Each venture capital firm invests based on particular characteristics (e.g., some only invest in software firms), so you need to make sure your list only includes VCs that are interested in your type of venture.

3. Make sure the VC is active.


Many VC firms that have websites aren't active. That is, they aren't making new investments. You don't want to waste your time contacting and talking with these firms.

4. Find the appropriate person to contact.


This is critical. Venture capital firms are comprised of individual partners and associates. If you contact the wrong one, you'll be dead in the water.

5. Send the VC partner or associate a "teaser" email.

You don't want to send the VC a full business plan or executive summary initially. Rather, you need to send them a "teaser" email to see if they are interested. You don't want to "over shop" your deal.

Once the VC "bites" on your teaser email, the next step is generally to send them your business plan. Following that you'll do an in-person presentation(s), receive and negotiate a term sheet, and then sign a formal agreement and receive your funding check.

The venture capital raising process is a lot of work, but once you receive their multi-million check with which you can dramatically grow your company, you'll agree it's worth the effort.

 

Suggested Resource: In Venture Capital Pitch Formula, you'll learn exactly how to find and contact venture capitalists, exactly what information to include in your presentations, and how to secure your financing. This video explains more.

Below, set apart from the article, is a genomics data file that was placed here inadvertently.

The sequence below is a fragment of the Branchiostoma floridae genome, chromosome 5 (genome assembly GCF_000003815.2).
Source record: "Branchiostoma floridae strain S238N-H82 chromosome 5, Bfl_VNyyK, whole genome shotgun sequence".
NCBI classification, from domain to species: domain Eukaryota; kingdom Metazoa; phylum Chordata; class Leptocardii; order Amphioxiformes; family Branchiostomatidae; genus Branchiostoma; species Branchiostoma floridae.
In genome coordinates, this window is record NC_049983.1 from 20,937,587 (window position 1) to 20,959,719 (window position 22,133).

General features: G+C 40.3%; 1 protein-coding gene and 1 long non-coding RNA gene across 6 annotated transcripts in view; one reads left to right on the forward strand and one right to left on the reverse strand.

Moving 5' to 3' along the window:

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9 Key Tips for a Balanced Work and Personal Life in 2013


 

Isn't it funny how doing less can sometimes be the best way to get a handle on things?

Maintaining a healthy life balance is vital; not only for your health and overall well-being, but also for increased productivity in your growing business! If you're a balanced person, you are very likely to achieve your long-term goals. Because the odds are, you're going to run into both ups and downs over time. That's business.

So what would a balanced life look like for an entrepreneur? Can you recognize when one is or isn't? How can we have a balanced life when our schedules are so overwhelming?

Fortunately, there are some tips and tricks that will help you regain balance and control of your life. When you will see the first results, you will be a lot more motivated to work hard (when it's time to work), and play hard during the time you choose to reserve for that vital part of living.

The secret lies in changing one thing at a time; you need to make small adjustments in order to see what works for you and what doesn't. Slowly but surely, you will get a brand new set of positive and healthy habits!

Here you will find 9 simple yet effective tips that will help you regain control of your life:

1. The weekend is all yours!

As soon as Friday afternoon comes, simply get away from everything that bothers or stresses you. I've heard all sorts of excuses - I know it's hard, trust me, but try to do it completely at least one day per week.

You will be amazed to see how good you will feel without the hustle and bustle of projects and to-do's. Spend some time with your close friends and family: a nice dinner, TV/movies, and even some board games will help you relax after a tensed week at work! I figure it will be waiting for me Monday, so why not tackle it in a relaxed state of mind?

[Note: if your business operates on weekends, figure out your slowest day and at least take that one day off; you need time off!]